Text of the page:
Popcorn and Walnut Burn

Charles Francis Rice, Class of 1872, kept a diary as an undergraduate at Wesleyan.  We can gain a good understanding of Rice’s actions and values by reading his entries.  He faithfully records the high points of his day to give us a picture of his life on campus and at home in the early 1870s. But details are infrequent. When Charles offers some details, they are enticing, “Mase and I hunted for bed bugs.  We found 26 in my bed and 6 in his.”

Rice entry

His lack of detail sometimes raises questions.  Rice writes “Received two demerits from Dr. Johnny this afternoon unjustly I think.”  Dr. Johnny seems to be John Johnston, Fisk Professor of Natural Science. But why did Professor Johnston issue any demerits?  Why did Rice find the action unjust?

His intellectual life is well represented. He outlines his studies and readings in most entries, “Studied Greek with chum in the morning and read some in the reading room.”  He notes the literary society meetings he attends with their debate and oration topics, sometimes assessing his peers’ performances in his diary.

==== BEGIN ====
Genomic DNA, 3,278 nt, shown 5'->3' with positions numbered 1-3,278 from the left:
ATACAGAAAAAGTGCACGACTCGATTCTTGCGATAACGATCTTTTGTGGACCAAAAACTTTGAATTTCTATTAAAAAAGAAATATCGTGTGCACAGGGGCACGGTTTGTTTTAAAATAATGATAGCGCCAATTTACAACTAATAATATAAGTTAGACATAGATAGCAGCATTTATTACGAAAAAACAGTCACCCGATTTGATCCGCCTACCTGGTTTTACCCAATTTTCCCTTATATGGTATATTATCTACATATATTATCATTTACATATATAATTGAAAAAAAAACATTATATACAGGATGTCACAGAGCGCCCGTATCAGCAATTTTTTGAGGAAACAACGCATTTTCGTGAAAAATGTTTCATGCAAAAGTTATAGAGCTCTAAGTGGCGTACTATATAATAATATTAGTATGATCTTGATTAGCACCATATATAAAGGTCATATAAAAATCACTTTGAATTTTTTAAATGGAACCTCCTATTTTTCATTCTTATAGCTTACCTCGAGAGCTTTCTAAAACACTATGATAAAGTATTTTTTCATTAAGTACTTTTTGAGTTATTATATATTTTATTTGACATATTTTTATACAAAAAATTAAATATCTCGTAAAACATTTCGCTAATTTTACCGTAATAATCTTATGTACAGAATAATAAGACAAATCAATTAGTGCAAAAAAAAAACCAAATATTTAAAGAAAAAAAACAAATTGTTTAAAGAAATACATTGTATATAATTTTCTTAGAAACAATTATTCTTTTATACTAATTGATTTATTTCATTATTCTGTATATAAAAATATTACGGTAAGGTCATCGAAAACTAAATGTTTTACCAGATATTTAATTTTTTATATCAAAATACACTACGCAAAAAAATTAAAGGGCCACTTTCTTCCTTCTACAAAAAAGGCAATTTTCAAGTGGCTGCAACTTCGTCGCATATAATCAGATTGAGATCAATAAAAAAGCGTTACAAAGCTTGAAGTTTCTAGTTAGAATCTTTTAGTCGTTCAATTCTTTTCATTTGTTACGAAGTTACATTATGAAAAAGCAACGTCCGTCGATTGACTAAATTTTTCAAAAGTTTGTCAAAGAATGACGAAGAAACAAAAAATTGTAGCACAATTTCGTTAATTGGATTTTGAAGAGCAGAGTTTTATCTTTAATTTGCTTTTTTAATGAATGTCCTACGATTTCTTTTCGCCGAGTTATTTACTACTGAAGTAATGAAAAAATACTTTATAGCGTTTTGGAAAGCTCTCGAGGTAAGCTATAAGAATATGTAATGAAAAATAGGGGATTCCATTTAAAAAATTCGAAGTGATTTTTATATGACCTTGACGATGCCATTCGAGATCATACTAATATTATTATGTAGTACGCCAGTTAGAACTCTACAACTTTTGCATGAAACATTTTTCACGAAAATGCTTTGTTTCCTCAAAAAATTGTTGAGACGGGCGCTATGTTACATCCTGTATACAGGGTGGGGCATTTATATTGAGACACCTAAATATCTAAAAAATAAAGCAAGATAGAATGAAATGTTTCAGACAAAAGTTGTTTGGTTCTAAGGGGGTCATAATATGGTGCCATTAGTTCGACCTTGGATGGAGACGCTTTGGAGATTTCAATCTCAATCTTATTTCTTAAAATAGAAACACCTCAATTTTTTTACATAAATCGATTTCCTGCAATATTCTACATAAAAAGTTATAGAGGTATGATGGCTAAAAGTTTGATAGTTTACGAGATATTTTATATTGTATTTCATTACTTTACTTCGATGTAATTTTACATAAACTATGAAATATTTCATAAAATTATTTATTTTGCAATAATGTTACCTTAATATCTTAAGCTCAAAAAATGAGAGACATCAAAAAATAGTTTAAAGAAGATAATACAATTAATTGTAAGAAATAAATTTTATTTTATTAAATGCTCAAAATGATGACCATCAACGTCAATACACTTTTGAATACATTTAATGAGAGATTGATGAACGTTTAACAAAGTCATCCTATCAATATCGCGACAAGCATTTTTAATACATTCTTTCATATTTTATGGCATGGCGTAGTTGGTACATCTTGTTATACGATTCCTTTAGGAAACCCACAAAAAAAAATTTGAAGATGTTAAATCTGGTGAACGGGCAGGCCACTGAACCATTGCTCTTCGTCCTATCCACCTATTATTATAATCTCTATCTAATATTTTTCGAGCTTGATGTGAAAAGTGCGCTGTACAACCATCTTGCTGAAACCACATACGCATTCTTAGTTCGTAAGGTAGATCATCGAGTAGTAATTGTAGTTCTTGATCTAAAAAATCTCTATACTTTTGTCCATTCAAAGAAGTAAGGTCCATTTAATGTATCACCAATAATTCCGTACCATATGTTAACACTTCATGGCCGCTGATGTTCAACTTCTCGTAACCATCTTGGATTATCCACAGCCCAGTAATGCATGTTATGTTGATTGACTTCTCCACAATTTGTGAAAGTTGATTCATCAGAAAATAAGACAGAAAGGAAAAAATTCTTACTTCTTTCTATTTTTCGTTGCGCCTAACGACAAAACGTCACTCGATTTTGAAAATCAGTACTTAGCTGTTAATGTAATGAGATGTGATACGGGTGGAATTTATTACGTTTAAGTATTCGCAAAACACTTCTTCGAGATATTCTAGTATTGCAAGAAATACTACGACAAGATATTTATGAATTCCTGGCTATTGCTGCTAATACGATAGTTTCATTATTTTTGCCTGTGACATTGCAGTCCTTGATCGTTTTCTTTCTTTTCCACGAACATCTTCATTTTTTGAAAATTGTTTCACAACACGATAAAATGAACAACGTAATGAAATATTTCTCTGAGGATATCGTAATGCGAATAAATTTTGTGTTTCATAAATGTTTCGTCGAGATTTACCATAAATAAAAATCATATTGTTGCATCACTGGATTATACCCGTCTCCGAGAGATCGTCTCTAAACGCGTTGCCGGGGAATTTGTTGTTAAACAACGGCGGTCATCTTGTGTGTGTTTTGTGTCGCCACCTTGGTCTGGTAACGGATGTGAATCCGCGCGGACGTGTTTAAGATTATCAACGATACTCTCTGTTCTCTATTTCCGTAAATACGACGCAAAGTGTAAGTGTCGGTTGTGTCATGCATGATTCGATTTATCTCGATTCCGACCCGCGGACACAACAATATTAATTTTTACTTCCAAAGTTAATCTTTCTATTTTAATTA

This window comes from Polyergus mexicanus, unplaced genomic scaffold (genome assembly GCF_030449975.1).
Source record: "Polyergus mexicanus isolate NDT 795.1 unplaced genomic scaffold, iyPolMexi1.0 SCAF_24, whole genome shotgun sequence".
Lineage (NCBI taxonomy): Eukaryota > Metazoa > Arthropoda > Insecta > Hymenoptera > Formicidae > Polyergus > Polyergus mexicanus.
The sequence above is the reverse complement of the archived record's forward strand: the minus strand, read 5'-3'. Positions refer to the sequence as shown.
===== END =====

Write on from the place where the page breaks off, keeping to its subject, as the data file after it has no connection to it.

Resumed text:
His spiritual life is in evidence with his attendance at church and prayer gatherings.  “Went to class prayer meeting.” “It was a very good sermon I guess but I was sleepy.” It is worth noting that his father was a minister and Rice followed his father’s footsteps.

Nineteenth century campus social life is neatly documented in his diaries. Rice mentions some of the evening recreation with his friends: Authors, Patriot Heros, What Is It?, Charades, and Japanese Backgammon.  Evening munchies were satisfied with popcorn and roasted walnuts “popcorn and walnut burn”.  He mentions some of the campus mainstays: “The Olla Podrida arrived today.” “Argus came today containing Ed’s poem on Darwinism.” (Want to locate Ed’s poem? Access the Argus Archives online.)

Rice entry

Four Rice siblings attended Wesleyan: William North (Class of 1865), Charles Francis (Class of 1872), Edward Hyde (Class of 1870), and Caroline Laura (Class of 1879).  His older brother, William, also kept a diary for his four years at Wesleyan.  William’s diaries, and his other papers, give a rich view of Wesleyan and Middletown from Rice’s perspective as a student and as a faculty member. (See the finding aid at: Rice, William North Papers, 1861-1955 (bulk 1861-1928).)

SC&A acquired Charles Francis Rice’s diaries in early May.  You can read them yourself. Ask to see Collection number 2012-14. SC&A is open Monday-Friday, 1:00-5:00.

Rice entry

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